The following is an excerpt from Gallup.
Americans are more likely today than they were a year ago to report being "very" or "moderately worried" about several aspects of their finances, reversing the improvement seen last year.
People's concern has increased the most about paying their monthly bills (up eight percentage points to 40%) and maintaining the standard of living they enjoy (up seven points to 52%).
But concern has also increased, by five points, on paying one's rent or mortgage (35%), making minimum payments on credit cards (22%) and having enough money for retirement (63%).
Meanwhile, there has been little change in the percentages of U.S. adults worried about paying medical costs for normal healthcare (43%), paying medical costs for a serious health illness or accident (56%), or paying for a child's college education (36%).
- The 52% now worried about maintaining their standard of living is four points higher than in 2020 and is the first time since 2016 that a majority has had this fear.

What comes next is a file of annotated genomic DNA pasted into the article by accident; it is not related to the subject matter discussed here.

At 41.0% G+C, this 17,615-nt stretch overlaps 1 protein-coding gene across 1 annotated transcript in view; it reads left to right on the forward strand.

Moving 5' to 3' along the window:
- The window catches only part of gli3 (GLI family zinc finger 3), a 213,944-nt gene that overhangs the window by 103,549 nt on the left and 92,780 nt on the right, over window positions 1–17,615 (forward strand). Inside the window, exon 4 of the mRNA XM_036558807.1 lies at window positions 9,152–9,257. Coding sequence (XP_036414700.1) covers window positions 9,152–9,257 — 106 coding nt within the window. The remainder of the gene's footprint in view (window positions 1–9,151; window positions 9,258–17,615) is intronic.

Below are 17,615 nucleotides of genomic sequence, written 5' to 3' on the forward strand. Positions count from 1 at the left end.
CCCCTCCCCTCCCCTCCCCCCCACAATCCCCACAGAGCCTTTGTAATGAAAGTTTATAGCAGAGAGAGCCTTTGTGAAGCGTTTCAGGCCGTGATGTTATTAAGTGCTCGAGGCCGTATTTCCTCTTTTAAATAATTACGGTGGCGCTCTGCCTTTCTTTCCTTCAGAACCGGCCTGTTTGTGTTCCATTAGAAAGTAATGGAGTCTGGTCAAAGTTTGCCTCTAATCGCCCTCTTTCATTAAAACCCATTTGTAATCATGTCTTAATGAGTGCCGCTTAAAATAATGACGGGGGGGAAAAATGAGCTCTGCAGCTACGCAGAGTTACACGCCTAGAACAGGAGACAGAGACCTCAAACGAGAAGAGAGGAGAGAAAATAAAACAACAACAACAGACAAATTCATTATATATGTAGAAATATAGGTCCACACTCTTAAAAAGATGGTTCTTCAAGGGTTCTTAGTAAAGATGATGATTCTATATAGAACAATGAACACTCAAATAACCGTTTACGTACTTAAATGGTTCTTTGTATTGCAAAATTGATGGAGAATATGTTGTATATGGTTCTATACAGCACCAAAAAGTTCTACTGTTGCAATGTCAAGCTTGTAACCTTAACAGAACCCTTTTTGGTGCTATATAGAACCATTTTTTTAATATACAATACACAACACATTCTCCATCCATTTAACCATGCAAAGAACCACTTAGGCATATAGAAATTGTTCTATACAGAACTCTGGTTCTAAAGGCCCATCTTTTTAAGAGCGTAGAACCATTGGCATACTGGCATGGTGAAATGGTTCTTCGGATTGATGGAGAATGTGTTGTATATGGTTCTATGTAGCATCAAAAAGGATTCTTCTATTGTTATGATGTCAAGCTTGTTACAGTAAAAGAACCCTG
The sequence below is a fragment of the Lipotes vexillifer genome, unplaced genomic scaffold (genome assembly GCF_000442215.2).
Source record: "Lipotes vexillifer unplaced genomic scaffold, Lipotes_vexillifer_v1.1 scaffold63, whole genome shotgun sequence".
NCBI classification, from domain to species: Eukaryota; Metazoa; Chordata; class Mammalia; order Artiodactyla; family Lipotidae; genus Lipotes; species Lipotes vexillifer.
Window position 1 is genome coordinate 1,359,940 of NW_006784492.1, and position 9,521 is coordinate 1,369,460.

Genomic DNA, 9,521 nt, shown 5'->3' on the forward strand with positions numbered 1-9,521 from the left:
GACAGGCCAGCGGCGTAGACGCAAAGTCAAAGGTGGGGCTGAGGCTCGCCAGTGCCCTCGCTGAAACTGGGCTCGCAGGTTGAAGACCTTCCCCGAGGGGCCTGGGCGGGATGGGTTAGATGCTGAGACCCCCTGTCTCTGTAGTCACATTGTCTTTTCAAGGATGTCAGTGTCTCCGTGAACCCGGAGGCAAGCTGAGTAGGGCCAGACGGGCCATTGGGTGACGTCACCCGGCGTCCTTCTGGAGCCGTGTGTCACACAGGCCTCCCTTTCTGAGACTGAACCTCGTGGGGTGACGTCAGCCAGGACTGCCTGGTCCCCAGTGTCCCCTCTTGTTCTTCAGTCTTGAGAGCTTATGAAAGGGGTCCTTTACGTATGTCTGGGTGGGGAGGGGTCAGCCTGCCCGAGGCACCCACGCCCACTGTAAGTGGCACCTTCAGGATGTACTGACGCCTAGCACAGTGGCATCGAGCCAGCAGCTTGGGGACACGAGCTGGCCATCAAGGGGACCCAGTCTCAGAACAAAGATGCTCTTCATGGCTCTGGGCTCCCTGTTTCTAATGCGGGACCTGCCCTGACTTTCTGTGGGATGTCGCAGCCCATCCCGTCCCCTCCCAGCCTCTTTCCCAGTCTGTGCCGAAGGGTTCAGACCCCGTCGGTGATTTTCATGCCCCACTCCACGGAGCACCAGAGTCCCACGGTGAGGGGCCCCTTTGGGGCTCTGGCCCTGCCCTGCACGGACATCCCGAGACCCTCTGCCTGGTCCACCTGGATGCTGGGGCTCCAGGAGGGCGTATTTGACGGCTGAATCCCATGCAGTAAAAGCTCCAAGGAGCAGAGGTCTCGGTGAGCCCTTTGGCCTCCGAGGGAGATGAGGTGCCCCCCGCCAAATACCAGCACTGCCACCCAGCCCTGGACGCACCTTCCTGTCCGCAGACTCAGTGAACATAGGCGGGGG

- The 63% currently worried about having enough for retirement exceeds the 59% recorded in 2020 and marks the first time since 2016 that more than six in 10 have been this concerned about their retirement.
Despite holding steady, Americans' concern about affording expenses for a serious medical event is second only to retirement security in Americans' rank-order of concerns.
Affording college is among the lower concerns for adults as a whole but is a top-tier concern for those with children, with 72% of parents worried. (Continued)
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